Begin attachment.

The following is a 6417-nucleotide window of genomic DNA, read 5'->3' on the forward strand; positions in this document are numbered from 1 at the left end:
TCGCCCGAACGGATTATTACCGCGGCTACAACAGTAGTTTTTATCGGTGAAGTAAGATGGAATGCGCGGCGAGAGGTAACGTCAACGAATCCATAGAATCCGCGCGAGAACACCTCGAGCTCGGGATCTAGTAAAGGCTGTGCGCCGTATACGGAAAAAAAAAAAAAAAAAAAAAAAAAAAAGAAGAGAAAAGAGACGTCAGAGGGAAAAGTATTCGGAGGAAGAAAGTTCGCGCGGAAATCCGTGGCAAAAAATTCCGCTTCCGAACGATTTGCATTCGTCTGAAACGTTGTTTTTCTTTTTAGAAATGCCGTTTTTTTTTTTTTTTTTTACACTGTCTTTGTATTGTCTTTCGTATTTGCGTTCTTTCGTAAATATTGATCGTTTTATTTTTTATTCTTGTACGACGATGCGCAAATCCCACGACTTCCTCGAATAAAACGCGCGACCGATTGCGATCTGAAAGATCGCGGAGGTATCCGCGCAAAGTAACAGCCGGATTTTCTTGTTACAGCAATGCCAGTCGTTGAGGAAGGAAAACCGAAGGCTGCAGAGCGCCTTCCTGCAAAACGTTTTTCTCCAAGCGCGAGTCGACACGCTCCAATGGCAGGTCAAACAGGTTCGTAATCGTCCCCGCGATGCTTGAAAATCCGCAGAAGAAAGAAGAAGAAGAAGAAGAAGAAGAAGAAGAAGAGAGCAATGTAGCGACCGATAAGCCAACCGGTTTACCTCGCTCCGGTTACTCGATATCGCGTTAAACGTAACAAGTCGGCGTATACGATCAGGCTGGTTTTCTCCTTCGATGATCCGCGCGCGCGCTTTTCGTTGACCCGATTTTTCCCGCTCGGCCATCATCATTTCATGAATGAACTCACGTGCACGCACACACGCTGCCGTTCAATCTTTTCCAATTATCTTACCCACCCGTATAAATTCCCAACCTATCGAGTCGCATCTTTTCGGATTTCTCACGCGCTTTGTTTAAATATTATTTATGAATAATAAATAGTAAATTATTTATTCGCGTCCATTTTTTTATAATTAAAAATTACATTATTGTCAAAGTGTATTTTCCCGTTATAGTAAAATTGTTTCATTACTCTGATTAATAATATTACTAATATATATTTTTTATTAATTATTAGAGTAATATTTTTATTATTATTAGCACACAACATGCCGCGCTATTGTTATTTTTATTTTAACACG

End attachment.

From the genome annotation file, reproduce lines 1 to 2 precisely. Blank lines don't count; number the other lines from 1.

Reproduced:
The following is a 6417-nucleotide window of genomic DNA, read 5'->3' on the forward strand; positions in this document are numbered from 1 at the left end:
TCGCCCGAACGGATTATTACCGCGGCTACAACAGTAGTTTTTATCGGTGAAGTAAGATGGAATGCGCGGCGAGAGGTAACGTCAACGAATCCATAGAATCCGCGCGAGAACACCTCGAGCTCGGGATCTAGTAAAGGCTGTGCGCCGTATACGGAAAAAAAAAAAAAAAAAAAAAAAAAAAAGAAGAGAAAAGAGACGTCAGAGGGAAAAGTATTCGGAGGAAGAAAGTTCGCGCGGAAATCCGTGGCAAAAAATTCCGCTTCCGAACGATTTGCATTCGTCTGAAACGTTGTTTTTCTTTTTAGAAATGCCGTTTTTTTTTTTTTTTTTTACACTGTCTTTGTATTGTCTTTCGTATTTGCGTTCTTTCGTAAATATTGATCGTTTTATTTTTTATTCTTGTACGACGATGCGCAAATCCCACGACTTCCTCGAATAAAACGCGCGACCGATTGCGATCTGAAAGATCGCGGAGGTATCCGCGCAAAGTAACAGCCGGATTTTCTTGTTACAGCAATGCCAGTCGTTGAGGAAGGAAAACCGAAGGCTGCAGAGCGCCTTCCTGCAAAACGTTTTTCTCCAAGCGCGAGTCGACACGCTCCAATGGCAGGTCAAACAGGTTCGTAATCGTCCCCGCGATGCTTGAAAATCCGCAGAAGAAAGAAGAAGAAGAAGAAGAAGAAGAAGAAGAAGAGAGCAATGTAGCGACCGATAAGCCAACCGGTTTACCTCGCTCCGGTTACTCGATATCGCGTTAAACGTAACAAGTCGGCGTATACGATCAGGCTGGTTTTCTCCTTCGATGATCCGCGCGCGCGCTTTTCGTTGACCCGATTTTTCCCGCTCGGCCATCATCATTTCATGAATGAACTCACGTGCACGCACACACGCTGCCGTTCAATCTTTTCCAATTATCTTACCCACCCGTATAAATTCCCAACCTATCGAGTCGCATCTTTTCGGATTTCTCACGCGCTTTGTTTAAATATTATTTATGAATAATAAATAGTAAATTATTTATTCGCGTCCATTTTTTTATAATTAAAAATTACATTATTGTCAAAGTGTATTTTCCCGTTATAGTAAAATTGTTTCATTACTCTGATTAATAATATTACTAATATATATTTTTTATTAATTATTAGAGTAATATTTTTATTATTATTAGCACACAACATGCCGCGCTATTGTTATTTTTATTTTAACACG